Very abruptly in the last 2 weeks I packed up and moved from Toronto to Montreal to work in a textile factory doing research. It's been a whirlwind of a month and a steep learning curve in many ways. One notable challenge has been sourcing experimental materials with the current supply chain disruptions; it’s made me acutely aware of distances that often feel so collapsed. Manufacturing within Canada is very limited, which is a problem we’re trying to address directly and a unique challenge during the pandemic.
The most clicked link from last week's issue (~11% of opens) was a beautiful and very detailed writeup of an Aleutian skin-on-aluminum-frame kayak being built.
Design & Concept.
- A compelling and comprehensive piece on what it means to decolonize design, and the subtle but insidious effects that can be caused by seemingly minor elements of everyday artifacts. “With every design choice we make, there’s the potential to not just exclude but to oppress; every design subtly persuades its audience one way or another and every design vocabulary has history and context.” See in particular the further reading section at the bottom of the piece, which is a wealth of excellent resources.
- Designing space suits for the Apollo missions was a unique challenge, surprisingly solved by Playtex, who are better known for making bras in the 1950-60s than their contributions to space exploration. It’s hard to say what the next generation space suits will look like, but Iqaluit artist Jesse Tungilik made a space suit sewn from seal skin as a way of exploring what an alternate reality might look like where there was an Inuit space program.
- A comprehensive design review of an effort to re-imagine Atlanta’s city's jail as a process for dismantling racism and ending mass incarceration. The radical redesign trades the existing concrete structure for large windows and community spaces.
- From 1965-1975, Fairchild Semiconductor operated an integrated circuit manufacturing plant in Shiprock, New Mexico on a Navajo reservation. The delicate work was presented as visually similar to traditional rug weaving in Fairchild’s insidious brochures. “The idea that Navajo weavers are ideally suited, indeed hard-wired, to craft circuit designs onto either yarn or metal appeals to a romantic notion of what Indians are and the role that they play in U.S. histories of technology.” This framing was used to attempt to justify the exploitation of Navajo women for their cheap labour and tax benefits. Their stories are still untold in the electronics industry.
Making & Manufacturing.
- I’ve been fascinated to learn the complexity of circular knitting machines and how they work. The latching needle is a brilliant mechanism that makes it possible.
- This great video of the electrospinning process shows how highly porous nanofibers are made using electric fields. Many electrostatically charged masks use this method, which allows statically charged fibres to help with particle filtration. Wet spinning is another interesting extrusion technique!
- A descriptive video of how color laser printers use positive and negative charges to transfer ink onto the paper.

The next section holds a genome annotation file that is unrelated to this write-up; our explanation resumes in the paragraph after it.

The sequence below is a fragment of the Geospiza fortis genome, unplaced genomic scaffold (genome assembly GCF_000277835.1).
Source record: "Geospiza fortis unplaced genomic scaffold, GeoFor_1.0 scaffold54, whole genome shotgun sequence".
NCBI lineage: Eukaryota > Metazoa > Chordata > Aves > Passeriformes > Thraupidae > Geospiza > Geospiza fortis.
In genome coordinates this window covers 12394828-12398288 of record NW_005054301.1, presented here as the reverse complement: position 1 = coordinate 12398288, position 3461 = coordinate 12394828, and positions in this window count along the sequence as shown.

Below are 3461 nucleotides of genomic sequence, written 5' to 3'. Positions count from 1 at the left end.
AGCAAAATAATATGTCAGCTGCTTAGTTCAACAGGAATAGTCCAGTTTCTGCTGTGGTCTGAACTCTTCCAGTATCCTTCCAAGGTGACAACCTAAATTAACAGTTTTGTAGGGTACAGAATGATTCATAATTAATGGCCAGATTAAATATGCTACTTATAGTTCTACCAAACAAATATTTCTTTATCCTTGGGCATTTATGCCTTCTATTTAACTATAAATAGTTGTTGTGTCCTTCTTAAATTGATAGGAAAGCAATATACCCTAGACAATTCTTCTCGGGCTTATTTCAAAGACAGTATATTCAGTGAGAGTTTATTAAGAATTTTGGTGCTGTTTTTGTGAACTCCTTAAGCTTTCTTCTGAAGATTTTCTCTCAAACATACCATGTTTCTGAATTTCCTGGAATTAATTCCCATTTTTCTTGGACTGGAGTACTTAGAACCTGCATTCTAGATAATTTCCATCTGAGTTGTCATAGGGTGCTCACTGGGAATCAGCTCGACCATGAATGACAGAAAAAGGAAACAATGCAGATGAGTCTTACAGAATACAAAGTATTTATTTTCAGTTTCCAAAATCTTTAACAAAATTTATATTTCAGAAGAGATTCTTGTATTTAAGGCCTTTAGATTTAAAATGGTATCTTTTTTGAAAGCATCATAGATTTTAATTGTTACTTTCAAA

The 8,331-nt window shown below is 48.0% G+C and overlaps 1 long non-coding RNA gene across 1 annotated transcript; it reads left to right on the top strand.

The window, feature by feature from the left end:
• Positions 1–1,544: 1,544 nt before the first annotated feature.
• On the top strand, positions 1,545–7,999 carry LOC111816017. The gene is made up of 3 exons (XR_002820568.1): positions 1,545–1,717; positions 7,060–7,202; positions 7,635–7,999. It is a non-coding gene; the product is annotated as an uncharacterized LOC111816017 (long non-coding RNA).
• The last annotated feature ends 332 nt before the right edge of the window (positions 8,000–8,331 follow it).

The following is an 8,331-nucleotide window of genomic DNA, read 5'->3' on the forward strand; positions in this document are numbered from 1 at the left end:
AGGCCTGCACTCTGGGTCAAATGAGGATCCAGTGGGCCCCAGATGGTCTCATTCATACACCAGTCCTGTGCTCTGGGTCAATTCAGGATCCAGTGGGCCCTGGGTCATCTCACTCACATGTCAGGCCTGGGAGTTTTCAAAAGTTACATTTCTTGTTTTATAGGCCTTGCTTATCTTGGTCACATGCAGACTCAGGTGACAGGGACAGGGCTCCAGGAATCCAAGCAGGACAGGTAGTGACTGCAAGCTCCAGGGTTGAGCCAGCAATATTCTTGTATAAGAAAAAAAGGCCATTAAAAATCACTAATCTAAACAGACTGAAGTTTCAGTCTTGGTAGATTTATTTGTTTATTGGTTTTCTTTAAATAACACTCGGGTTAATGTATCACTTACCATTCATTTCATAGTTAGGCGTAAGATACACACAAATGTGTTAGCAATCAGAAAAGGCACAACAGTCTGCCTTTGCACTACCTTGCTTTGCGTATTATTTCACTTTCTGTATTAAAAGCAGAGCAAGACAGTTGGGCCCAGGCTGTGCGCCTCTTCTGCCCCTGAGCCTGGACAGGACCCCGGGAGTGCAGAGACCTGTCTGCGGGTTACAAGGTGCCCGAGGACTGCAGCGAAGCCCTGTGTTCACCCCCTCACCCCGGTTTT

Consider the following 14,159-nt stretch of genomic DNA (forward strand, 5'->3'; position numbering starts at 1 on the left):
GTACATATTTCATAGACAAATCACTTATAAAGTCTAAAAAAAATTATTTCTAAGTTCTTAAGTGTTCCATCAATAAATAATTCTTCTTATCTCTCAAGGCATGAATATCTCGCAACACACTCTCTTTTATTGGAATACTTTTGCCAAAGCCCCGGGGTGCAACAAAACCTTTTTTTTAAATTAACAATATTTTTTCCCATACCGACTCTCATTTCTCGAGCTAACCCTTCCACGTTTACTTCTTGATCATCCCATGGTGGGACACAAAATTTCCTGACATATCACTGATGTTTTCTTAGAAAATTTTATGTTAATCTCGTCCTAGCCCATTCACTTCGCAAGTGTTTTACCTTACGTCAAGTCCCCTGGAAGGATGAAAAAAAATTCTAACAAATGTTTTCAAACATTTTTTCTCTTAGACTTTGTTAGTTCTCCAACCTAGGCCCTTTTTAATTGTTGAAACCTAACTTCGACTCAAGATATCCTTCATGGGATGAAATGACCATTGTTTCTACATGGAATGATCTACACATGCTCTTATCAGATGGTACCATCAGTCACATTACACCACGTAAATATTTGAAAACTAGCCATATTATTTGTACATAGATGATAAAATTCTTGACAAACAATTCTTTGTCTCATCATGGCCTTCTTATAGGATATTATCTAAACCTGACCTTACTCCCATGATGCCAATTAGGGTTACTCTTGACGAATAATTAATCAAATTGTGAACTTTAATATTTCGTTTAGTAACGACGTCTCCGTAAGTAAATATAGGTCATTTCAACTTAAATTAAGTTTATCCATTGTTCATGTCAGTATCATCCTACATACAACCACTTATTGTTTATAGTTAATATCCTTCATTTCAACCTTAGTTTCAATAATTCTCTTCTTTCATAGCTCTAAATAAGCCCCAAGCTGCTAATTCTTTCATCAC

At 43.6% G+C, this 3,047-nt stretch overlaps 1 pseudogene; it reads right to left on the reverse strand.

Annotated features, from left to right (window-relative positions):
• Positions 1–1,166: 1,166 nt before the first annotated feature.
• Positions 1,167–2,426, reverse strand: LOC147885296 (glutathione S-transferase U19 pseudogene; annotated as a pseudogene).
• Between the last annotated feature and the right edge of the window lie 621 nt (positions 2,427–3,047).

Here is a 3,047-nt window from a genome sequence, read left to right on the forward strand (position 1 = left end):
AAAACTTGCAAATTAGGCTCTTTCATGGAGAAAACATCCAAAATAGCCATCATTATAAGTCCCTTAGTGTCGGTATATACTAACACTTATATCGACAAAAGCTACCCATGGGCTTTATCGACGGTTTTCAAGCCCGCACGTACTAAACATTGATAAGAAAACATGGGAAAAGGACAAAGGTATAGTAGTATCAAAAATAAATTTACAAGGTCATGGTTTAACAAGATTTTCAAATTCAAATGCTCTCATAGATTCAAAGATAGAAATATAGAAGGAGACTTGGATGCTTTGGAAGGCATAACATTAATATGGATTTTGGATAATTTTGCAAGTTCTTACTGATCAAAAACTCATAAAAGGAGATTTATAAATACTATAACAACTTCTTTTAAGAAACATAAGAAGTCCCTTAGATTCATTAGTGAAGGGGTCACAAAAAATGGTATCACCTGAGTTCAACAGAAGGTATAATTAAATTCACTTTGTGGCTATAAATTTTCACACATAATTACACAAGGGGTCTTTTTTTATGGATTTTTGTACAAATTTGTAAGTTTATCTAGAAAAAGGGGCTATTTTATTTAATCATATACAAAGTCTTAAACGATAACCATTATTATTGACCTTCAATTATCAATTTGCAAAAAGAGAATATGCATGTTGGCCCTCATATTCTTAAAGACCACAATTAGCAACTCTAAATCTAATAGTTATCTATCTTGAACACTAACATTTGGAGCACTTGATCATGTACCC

- Ken Shirriff decaps and looks at ICs under the microscope. He documents their history as well as the function of each IC with beautiful photos, like this reverse engineering and comparison of two Game Boy audio amplifiers. My favorite of his older projects is bitcoin mining on the Apollo guidance computer.
- Making semiconductors at home is no small task, but Sam Zeloof has the basics to get you started. His website is full of tools and methods like using a modified presentation projector to transfer an image onto a photoresist coated wafer without using a mask. It's pretty amazing to see it all come together in a distortion pedal made entirely from homemade parts.
- ZrF4-BaF2-LaF3-AlF3-NaF, also known as ZBLAN, is a promising optical fibre that can theoretically have up to 100 times lower signal loss than silica fibres. However, Earth’s gravity during production can cause imperfections, which is why several fibre optic manufacturing companies are pursuing making ZBLAN on the ISS.
- Two videos (1, 2) of an old Sunbeam toaster with a rather brilliantly simple mechanical design. By using a bimetallic strip and a complicated but low cost system of levers & nickel chrome wire, the cook cycle length is determined by measuring radiation off of the toast rather than fixed to a certain amount of time.
Maintenance, Repair & Operations
- Tim Harford’s Cautionary Tales is a podcast about human error and catastrophes. La La Land: Galileo’s Warning is a great episode to start with, and shows how complex systems designed to prevent disaster can sometimes be their own downfall, from nuclear reactors to typography at the Oscars.
- Carbon is often used in masks as a filtering mechanism, but this self cleaning mask uses carbon traces to create heat and disinfect the mask with a simple USB charger.
Distribution & Logistics.
- The story of how Target Canada bought Zellers for $1.8 billion, failed to implement a new point of sale and inventory software, and went bankrupt in just 2 years.
- A flowchart detailing the relationships of penguins in two Kyoto aquariums.
- An animated map of every earthquake and its magnitude for the last 100 years.
- Decellularizing and growing of meat on a grape.
- A comically small laser cutter made from teeny stepper motor actuators + a DVD burning diode laser.
- A guide to web scraping as an artistic practice.
- Lady Gaga outfits, reimagined as physics experiments